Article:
13 Her Demise & Funeral
“We’re all already in our old-age. Don’t go thinking you’re still young. I’ve thought of myself as ‘old’ since my youth – to give myself a sense of urgency in the pursuit of Perfection.
(Khun Yay, 24 March 1981)
It had been a long time since Khun Yay had been in hospital. The previous time was 22 November 1997. Even this time when she was admitted to Kasemrat Hospital, Bangkok on 6 September 2000, everyone expected that Khun Yay would recover and be back at the temple before long.
However, on 9 September 2000 she was still in intensive care. She lay with her eyes closed- still looking good in spite of what the doctors said. Everyone hoped for some kind of miracle.
Her best white robes were fetched from the temple – the ones which she used only on the first Sunday of each month and for major festivals. A set of fine monk’s robes was also brought together with Khun Yay’s biggest crystal ball which was about ten centimeters in diameter – these latter were intended to be Khun Yay’s gift to the monastic community. The gifts were passed to Khun Yay to make wishes prior to them being offered to the abbot as alms. No special emotion showed on Khun Yay’s face.
That night Khun Yay was still stable, and a special bag was added to the gifts – a bag containing all the bank notes Khun Yay had collected from donations. Khun Yay told her attendant to have it offered to the abbot. Inside the bag were wads of light brown envelopes tied together. Each envelope contained bank notes which were neatly arranged. It had always been Khun Yay’s habit to fold and smooth bank notes grouping the denominations together with rubber bands.
That was Khun Yay’s last meritorious deed because at 3 a.m., she passed away peacefully, at the age of 92. At dawn of 10 September 2000, the room turned completely quiet- those present reflecting on her epitaph, “I have been overcoming adversity throughout my life. If we are alive, we have to move on. We rest when we die. If we backslide, we will be defeated by Mara.”
In the evening, Ven. Dattajeevo, senior monks and Khun Tavorn came with a casket which had been made upon the abbot’s command. It had been designed especially in homage to Khun Yay’s meritorious deeds. Khun Yay’s casket was carved of solid teak five centimeters in thickness. The external surface was completely pasted with gold leaf. The case was paneled on the inside with a three-centimeter layer of fragrant sandalwood. Khun Yay’s body was dressed in her white robe -the symbol of celibacy. Her face showed a slight smile. The body was wound in forty-three layers of soft white fabric. The wrapped body was sprinkled all over with jasmine oil. During the whole process, chanting was done in praise of Khun Yay. Her body was placed in the wooden casket and sprinkled again with jasmine oil. The wooden casket was then closed and sealed. The wooden casket was then covered by a decorative casket made of solid silver and gold. Inside the golden casket were silver sheets woven together as a box. The exterior of the casket was made from real thin gold sheets woven together by a traditional goldsmith. Later on, Khun Yay’s disciples joined together to offer a funeral shroud woven from solid gold threads called the ‘Maha Suwanna Ratana Bhusa’ to Khun Yay. It was used to drape the golden casket. The edges of this golden fabric were decorated with different kinds of precious stones. The shroud was embroidered with the words “In memory of Maha Ratana Upasika Chandra Khon-nok-yoong” Everything was superlatively made with love and respect for Khun Yay who was a great teacher to her disciples. It was deserving for Khun Yay who had always had great gratitude for her own teachers.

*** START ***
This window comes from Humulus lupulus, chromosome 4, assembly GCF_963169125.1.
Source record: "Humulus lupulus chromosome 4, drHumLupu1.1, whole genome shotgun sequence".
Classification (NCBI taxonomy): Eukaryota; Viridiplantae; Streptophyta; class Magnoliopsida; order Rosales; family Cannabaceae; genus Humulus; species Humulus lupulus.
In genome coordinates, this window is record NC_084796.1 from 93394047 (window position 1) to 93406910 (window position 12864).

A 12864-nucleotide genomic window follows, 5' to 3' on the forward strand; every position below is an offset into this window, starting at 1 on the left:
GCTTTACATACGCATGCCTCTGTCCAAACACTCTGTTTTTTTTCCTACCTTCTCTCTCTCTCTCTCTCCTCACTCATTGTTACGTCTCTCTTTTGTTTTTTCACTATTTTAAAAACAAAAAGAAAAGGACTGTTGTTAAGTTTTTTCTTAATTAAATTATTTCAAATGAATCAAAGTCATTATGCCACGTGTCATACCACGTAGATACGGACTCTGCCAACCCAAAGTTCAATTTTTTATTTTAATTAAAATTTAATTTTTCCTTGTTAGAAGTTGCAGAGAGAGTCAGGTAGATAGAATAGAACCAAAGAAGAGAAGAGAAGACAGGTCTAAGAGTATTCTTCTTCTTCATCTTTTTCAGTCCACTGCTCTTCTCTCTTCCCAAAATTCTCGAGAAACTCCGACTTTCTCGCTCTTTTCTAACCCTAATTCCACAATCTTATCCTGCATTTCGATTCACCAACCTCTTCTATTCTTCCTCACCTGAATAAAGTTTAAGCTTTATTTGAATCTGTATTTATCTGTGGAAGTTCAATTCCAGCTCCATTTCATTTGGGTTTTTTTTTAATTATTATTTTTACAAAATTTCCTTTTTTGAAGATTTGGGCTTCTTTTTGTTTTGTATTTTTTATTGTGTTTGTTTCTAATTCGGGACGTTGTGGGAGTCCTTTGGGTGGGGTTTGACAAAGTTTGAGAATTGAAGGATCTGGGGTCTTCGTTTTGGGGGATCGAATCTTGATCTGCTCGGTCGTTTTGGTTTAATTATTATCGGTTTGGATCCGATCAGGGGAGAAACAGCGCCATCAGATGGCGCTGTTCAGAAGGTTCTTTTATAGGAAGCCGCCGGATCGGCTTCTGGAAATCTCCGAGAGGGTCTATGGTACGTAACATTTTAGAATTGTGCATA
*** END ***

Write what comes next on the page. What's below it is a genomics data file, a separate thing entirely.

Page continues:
Daily Abhidhamma funeral chanting was arranged from 17 September 2000 to 2 February 2001. Senior monks and executives of monastic orders from various temples throughout the country came to recite the Abhidhamma. There were a hundred monks each working day and two-hundred monks on Sundays with thousands of laypeople also in attendance.
Khun Yay’ s last rites were held on 3 February 2002 in accordance with her wish to be cremated.
Senior monks from 30,000 Buddhist temples all over Thailand, together with senior monks from twenty different countries all around the world – a total of 100,000 monks, were present in the final cremation ceremony before a hundred thousand laypeople, the biggest-ever assembly of monks known in Buddhist history.
“Listen carefully to my words. To have been born human is the greatest of good fortune. No other form of birth excels human birth. Life passes us by so fast – days and nights soon become years. Life doesn’t wait for us. Having achieved human birth, we have to cultivate wholesomeness, practice generosity and do good deeds. We cannot take anything away with us from this life except the wholesomeness and unwholesomeness we have accrued during our life. We should make sure we accrue nothing but wholesomeness so that this is all we take with us. In this way we will have the wealth to pursue perfection in every lifetime. Doing only wholesome deeds and shunning all unwholesomeness, nothing will accrue to us but the meritorious fruits of the good deeds we have done by our volition. We can suffer no retribution from evil we have never done. When we pass away, we leave behind the evils we’ve never done, but take the wholesome things we have done with us.
Pursuing perfection is no easy thing. You need to be patient and you need to overcome obstacles. I have struggled to the best of my ability throughout my life. Now I thank all of you and bid you farewell. May great merits accrue to all of you who have accompanied me on the spiritual path. We will all meet again on the path.